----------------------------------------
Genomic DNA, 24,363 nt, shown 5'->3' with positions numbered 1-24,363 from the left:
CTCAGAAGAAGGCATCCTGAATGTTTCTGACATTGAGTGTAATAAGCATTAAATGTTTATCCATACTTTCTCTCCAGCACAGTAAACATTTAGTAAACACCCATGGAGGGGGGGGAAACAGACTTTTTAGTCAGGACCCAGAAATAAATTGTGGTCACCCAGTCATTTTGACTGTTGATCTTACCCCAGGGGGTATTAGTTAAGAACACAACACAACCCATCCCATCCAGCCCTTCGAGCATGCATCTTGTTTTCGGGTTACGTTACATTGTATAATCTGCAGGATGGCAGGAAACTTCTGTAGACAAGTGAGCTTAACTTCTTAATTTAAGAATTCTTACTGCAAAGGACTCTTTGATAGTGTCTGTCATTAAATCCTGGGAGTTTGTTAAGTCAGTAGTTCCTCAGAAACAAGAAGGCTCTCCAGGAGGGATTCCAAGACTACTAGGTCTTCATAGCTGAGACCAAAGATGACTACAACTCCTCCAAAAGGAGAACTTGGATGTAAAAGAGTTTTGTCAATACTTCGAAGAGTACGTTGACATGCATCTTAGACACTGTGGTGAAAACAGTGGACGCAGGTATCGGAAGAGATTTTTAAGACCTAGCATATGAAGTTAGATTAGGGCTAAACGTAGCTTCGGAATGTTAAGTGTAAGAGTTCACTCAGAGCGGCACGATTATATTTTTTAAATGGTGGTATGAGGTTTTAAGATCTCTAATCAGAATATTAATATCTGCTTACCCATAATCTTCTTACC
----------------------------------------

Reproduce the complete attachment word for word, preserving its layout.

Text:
Genomic DNA, 24,363 nt, shown 5'->3' with positions numbered 1-24,363 from the left:
CTCAGAAGAAGGCATCCTGAATGTTTCTGACATTGAGTGTAATAAGCATTAAATGTTTATCCATACTTTCTCTCCAGCACAGTAAACATTTAGTAAACACCCATGGAGGGGGGGGAAACAGACTTTTTAGTCAGGACCCAGAAATAAATTGTGGTCACCCAGTCATTTTGACTGTTGATCTTACCCCAGGGGGTATTAGTTAAGAACACAACACAACCCATCCCATCCAGCCCTTCGAGCATGCATCTTGTTTTCGGGTTACGTTACATTGTATAATCTGCAGGATGGCAGGAAACTTCTGTAGACAAGTGAGCTTAACTTCTTAATTTAAGAATTCTTACTGCAAAGGACTCTTTGATAGTGTCTGTCATTAAATCCTGGGAGTTTGTTAAGTCAGTAGTTCCTCAGAAACAAGAAGGCTCTCCAGGAGGGATTCCAAGACTACTAGGTCTTCATAGCTGAGACCAAAGATGACTACAACTCCTCCAAAAGGAGAACTTGGATGTAAAAGAGTTTTGTCAATACTTCGAAGAGTACGTTGACATGCATCTTAGACACTGTGGTGAAAACAGTGGACGCAGGTATCGGAAGAGATTTTTAAGACCTAGCATATGAAGTTAGATTAGGGCTAAACGTAGCTTCGGAATGTTAAGTGTAAGAGTTCACTCAGAGCGGCACGATTATATTTTTTAAATGGTGGTATGAGGTTTTAAGATCTCTAATCAGAATATTAATATCTGCTTACCCATAATCTTCTTACC